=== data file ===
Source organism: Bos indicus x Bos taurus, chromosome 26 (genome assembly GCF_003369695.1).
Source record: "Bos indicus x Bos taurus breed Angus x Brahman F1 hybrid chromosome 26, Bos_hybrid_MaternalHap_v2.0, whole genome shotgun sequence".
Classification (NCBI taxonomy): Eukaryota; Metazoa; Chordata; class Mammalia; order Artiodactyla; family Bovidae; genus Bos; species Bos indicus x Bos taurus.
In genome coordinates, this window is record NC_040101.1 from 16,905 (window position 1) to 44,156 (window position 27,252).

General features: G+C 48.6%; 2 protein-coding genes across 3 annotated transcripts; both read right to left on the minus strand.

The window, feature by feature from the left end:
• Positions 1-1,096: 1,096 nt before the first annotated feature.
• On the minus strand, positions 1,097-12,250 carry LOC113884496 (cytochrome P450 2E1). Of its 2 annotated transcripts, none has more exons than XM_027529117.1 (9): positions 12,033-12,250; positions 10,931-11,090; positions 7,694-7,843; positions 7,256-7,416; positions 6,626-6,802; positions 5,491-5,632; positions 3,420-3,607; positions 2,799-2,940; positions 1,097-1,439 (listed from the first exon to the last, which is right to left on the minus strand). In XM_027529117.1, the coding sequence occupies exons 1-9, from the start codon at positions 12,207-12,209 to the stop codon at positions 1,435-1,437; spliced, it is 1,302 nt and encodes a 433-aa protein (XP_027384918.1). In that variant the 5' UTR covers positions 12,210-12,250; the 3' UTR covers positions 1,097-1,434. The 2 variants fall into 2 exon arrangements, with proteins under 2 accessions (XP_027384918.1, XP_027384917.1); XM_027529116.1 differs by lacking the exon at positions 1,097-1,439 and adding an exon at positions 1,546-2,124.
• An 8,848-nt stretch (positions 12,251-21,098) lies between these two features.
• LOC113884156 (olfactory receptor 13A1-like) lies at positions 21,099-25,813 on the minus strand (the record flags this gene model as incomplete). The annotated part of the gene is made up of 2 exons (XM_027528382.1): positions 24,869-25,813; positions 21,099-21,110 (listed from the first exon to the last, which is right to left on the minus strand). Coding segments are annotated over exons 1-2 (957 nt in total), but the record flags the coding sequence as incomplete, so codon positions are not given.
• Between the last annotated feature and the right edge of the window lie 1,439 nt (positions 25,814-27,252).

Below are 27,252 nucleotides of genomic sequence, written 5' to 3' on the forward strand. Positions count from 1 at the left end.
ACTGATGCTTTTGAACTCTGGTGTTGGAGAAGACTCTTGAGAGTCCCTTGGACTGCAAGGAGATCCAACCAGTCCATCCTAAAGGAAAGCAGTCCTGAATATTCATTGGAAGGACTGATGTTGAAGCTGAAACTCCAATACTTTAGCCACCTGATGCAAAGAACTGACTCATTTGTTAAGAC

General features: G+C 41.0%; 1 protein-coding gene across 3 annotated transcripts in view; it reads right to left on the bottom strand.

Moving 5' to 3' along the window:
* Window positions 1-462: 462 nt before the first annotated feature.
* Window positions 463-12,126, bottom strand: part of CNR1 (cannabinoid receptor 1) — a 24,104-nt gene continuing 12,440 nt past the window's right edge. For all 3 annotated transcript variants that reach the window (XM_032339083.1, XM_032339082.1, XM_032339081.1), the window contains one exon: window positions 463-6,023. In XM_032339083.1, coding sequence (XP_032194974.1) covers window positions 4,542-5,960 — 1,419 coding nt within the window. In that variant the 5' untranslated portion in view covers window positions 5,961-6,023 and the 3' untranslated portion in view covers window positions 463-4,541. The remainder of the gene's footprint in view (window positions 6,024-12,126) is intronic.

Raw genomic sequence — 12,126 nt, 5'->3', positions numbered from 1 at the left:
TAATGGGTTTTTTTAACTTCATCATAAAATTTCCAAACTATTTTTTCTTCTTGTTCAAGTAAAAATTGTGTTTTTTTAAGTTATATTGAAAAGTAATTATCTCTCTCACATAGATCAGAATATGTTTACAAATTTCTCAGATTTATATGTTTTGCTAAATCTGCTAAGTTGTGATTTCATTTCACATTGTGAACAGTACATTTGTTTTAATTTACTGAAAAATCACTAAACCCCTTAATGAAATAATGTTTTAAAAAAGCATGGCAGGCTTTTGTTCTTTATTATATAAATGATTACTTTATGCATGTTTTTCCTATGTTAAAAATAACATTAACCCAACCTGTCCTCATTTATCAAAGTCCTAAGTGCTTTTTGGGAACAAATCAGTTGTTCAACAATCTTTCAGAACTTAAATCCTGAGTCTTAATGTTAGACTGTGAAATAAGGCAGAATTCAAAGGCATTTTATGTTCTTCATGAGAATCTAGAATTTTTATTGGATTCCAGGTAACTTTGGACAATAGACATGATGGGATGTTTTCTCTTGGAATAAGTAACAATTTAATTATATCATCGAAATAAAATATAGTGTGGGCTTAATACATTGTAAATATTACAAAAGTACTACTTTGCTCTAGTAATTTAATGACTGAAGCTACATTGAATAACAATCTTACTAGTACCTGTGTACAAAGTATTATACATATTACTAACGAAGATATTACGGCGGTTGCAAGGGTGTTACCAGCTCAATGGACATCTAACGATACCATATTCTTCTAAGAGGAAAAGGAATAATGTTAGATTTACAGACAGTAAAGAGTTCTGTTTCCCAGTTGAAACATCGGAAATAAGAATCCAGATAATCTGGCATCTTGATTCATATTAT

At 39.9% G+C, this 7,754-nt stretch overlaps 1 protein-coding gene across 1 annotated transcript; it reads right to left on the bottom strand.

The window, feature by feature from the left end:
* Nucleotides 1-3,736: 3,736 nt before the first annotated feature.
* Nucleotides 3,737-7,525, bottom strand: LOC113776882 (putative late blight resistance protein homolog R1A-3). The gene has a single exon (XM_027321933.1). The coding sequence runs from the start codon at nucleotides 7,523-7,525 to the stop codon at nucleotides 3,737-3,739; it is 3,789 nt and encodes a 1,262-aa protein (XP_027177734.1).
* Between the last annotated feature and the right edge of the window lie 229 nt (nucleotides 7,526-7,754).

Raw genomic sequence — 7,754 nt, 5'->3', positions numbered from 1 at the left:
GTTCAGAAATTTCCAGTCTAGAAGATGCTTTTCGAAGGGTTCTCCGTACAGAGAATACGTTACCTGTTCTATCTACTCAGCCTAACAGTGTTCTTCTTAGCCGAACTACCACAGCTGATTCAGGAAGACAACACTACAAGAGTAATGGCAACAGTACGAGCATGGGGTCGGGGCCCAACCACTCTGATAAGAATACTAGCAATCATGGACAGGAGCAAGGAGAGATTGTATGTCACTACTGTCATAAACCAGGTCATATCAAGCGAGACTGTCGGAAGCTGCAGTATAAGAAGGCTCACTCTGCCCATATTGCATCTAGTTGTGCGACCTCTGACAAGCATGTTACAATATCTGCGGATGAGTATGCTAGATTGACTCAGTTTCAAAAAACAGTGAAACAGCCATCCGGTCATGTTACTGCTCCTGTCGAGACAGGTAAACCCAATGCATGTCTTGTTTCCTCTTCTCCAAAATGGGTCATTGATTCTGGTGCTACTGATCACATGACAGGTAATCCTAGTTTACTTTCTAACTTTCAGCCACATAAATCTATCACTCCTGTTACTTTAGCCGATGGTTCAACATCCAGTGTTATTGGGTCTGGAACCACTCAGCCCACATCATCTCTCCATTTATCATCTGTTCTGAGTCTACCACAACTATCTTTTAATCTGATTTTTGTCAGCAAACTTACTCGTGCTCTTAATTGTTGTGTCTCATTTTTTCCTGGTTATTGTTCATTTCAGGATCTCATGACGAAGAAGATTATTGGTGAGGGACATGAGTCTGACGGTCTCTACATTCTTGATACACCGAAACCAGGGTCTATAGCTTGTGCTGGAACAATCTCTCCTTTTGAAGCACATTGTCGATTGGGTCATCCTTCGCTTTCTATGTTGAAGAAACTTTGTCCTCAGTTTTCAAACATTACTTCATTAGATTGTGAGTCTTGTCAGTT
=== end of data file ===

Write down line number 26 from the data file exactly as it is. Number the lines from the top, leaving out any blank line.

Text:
GTTCAGAAATTTCCAGTCTAGAAGATGCTTTTCGAAGGGTTCTCCGTACAGAGAATACGTTACCTGTTCTATCTACTCAGCCTAACAGTGTTCTTCTTAGCCGAACTACCACAGCTGATTCAGGAAGACAACACTACAAGAGTAATGGCAACAGTACGAGCATGGGGTCGGGGCCCAACCACTCTGATAAGAATACTAGCAATCATGGACAGGAGCAAGGAGAGATTGTATGTCACTACTGTCATAAACCAGGTCATATCAAGCGAGACTGTCGGAAGCTGCAGTATAAGAAGGCTCACTCTGCCCATATTGCATCTAGTTGTGCGACCTCTGACAAGCATGTTACAATATCTGCGGATGAGTATGCTAGATTGACTCAGTTTCAAAAAACAGTGAAACAGCCATCCGGTCATGTTACTGCTCCTGTCGAGACAGGTAAACCCAATGCATGTCTTGTTTCCTCTTCTCCAAAATGGGTCATTGATTCTGGTGCTACTGATCACATGACAGGTAATCCTAGTTTACTTTCTAACTTTCAGCCACATAAATCTATCACTCCTGTTACTTTAGCCGATGGTTCAACATCCAGTGTTATTGGGTCTGGAACCACTCAGCCCACATCATCTCTCCATTTATCATCTGTTCTGAGTCTACCACAACTATCTTTTAATCTGATTTTTGTCAGCAAACTTACTCGTGCTCTTAATTGTTGTGTCTCATTTTTTCCTGGTTATTGTTCATTTCAGGATCTCATGACGAAGAAGATTATTGGTGAGGGACATGAGTCTGACGGTCTCTACATTCTTGATACACCGAAACCAGGGTCTATAGCTTGTGCTGGAACAATCTCTCCTTTTGAAGCACATTGTCGATTGGGTCATCCTTCGCTTTCTATGTTGAAGAAACTTTGTCCTCAGTTTTCAAACATTACTTCATTAGATTGTGAGTCTTGTCAGTT